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Health: Liberal Abortion Laws Do Not Increase Termination Rates, Study Finds

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ABORTION
Liberal abortion laws do not dramatically increase the rate of terminations, a new study that took evidence from across the EU, found | alamy

Countries with restricted access to abortion, including the UK, do not have lower termination rates than those which are more liberal, a new study has suggested.

Experts examined data for 27 EU countries and found no overall difference between termination rates for those allowing women abortions on request compared with those with certain conditions.

Terminations are illegal in Ireland and Malta, and Poland allows them for foetal abnormality, serious maternal health risks and for pregnancies resulting from reported rape.

Elsewhere in the EU, abortion is allowed under certain conditions.

Luxembourg permits terminations on physical and mental health grounds while the UK, Cyprus, Finland also include "socio-economic indications", the study said.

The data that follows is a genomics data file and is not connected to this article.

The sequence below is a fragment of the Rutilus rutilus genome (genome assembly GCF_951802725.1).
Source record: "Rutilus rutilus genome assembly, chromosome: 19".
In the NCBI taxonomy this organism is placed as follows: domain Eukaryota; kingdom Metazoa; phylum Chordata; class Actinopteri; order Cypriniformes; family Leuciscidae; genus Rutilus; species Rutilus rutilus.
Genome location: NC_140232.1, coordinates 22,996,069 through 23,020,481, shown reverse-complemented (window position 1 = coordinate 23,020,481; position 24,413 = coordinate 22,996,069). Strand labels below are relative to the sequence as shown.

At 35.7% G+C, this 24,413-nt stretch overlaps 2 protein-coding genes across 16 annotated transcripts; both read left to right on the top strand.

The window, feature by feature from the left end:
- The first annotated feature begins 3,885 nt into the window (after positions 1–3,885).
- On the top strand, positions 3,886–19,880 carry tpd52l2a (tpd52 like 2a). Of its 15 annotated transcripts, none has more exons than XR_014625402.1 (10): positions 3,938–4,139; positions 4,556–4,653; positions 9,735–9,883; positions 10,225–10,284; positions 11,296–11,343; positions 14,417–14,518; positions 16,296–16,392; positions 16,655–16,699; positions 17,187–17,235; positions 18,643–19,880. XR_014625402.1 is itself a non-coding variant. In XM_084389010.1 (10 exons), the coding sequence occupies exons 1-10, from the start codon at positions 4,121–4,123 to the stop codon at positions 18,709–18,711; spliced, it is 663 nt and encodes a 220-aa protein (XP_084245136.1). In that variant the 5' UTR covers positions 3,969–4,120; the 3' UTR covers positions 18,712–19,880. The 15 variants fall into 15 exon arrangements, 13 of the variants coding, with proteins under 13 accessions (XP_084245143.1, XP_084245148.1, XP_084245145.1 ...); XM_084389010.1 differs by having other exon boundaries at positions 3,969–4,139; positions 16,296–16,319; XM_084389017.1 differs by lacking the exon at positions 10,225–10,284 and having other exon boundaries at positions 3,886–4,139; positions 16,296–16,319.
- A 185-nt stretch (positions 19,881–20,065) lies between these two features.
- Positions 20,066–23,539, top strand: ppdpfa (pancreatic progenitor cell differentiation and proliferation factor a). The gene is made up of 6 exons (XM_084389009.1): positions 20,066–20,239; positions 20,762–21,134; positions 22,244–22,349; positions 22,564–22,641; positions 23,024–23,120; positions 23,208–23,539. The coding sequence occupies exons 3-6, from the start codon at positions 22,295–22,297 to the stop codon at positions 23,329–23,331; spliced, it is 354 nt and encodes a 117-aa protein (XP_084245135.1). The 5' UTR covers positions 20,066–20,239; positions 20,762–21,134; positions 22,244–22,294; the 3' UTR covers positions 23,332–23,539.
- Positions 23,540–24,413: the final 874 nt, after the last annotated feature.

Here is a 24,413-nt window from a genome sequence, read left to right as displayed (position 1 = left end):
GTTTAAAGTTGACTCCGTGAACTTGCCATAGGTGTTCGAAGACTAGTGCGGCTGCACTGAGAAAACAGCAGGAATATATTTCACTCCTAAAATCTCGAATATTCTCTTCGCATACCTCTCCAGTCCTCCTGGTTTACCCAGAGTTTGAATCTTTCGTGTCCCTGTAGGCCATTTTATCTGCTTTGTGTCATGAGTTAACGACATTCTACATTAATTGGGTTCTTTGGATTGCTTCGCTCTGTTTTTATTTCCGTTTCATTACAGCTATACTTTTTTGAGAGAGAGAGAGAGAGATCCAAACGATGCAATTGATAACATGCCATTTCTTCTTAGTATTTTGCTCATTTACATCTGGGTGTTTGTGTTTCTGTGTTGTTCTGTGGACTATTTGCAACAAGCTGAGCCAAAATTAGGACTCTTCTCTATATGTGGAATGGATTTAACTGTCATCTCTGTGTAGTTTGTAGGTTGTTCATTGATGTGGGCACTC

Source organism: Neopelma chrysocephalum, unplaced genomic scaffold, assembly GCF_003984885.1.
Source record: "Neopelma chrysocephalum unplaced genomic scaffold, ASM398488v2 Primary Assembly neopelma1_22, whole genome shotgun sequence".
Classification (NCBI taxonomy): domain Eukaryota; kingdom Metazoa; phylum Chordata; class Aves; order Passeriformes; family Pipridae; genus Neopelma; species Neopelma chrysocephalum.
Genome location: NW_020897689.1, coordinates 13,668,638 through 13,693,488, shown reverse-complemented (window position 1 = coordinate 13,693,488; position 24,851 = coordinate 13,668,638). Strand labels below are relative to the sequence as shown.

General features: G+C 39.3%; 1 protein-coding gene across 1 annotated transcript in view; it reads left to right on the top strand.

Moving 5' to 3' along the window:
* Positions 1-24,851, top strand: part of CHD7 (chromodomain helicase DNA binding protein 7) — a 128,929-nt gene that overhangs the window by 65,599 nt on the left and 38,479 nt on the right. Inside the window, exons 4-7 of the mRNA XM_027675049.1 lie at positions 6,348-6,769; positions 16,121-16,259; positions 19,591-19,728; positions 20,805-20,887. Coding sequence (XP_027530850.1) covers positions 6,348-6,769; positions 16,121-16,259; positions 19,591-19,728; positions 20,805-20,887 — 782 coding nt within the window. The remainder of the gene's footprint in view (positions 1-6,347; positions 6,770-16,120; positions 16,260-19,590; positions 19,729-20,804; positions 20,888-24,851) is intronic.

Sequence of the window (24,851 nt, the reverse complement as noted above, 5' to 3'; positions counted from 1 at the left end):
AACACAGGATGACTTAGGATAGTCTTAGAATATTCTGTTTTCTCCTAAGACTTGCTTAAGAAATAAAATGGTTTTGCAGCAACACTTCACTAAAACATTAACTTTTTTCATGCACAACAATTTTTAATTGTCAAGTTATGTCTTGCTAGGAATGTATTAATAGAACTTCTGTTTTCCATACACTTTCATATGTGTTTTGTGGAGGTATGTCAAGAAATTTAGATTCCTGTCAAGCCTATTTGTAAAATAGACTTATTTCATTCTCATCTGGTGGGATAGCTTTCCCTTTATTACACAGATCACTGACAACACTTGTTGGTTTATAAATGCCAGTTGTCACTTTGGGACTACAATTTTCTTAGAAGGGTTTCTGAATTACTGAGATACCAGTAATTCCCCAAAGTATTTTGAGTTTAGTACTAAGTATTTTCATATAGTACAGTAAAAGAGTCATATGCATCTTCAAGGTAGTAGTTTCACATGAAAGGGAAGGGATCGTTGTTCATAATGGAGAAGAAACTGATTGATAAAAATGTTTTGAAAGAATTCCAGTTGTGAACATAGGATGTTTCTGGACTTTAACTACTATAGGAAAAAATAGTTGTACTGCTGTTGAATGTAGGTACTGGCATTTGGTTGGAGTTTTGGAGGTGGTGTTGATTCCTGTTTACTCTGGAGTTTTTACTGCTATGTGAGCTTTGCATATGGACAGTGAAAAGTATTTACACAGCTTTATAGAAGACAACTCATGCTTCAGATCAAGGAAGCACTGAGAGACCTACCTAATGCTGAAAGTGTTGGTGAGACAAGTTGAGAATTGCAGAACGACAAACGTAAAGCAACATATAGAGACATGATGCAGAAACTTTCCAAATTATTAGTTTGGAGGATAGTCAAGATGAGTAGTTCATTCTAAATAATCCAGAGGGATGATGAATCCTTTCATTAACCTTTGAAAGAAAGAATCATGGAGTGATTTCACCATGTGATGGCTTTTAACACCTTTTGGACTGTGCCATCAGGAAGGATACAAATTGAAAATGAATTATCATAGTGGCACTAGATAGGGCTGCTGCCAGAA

In the UK, abortions are allowed on certain grounds, including that continuing with the pregnancy would be a greater risk to the woman's life, physical or mental health than ending the pregnancy, continuing would be more of a risk to the physical or mental health of any of the woman's existing children and there is a real risk the child would have a serious physical or mental disability.

In all other EU member states, terminations can be performed in early pregnancy on a woman's request.

The study - published in BJOG: An International Journal of Obstetrics and Gynaecology - found that countries which allowed termination on request had an abortion rate of 11 per 1,000 women, with a country variation from six to 25 per 1,000 women.

Those that restricted access had a very similar rate (12.3 per 1,000 women, with a country variation from nine to 14 per 1,000 women).

The lowest figures were reported in Germany and Greece (about six per 1,000 women of reproductive age), and in Belgium, the Netherlands and Portugal (about 7.5 per 1,000). Three countries - Bulgaria, Romania and Estonia - had a rate of 20 or more per 1,000.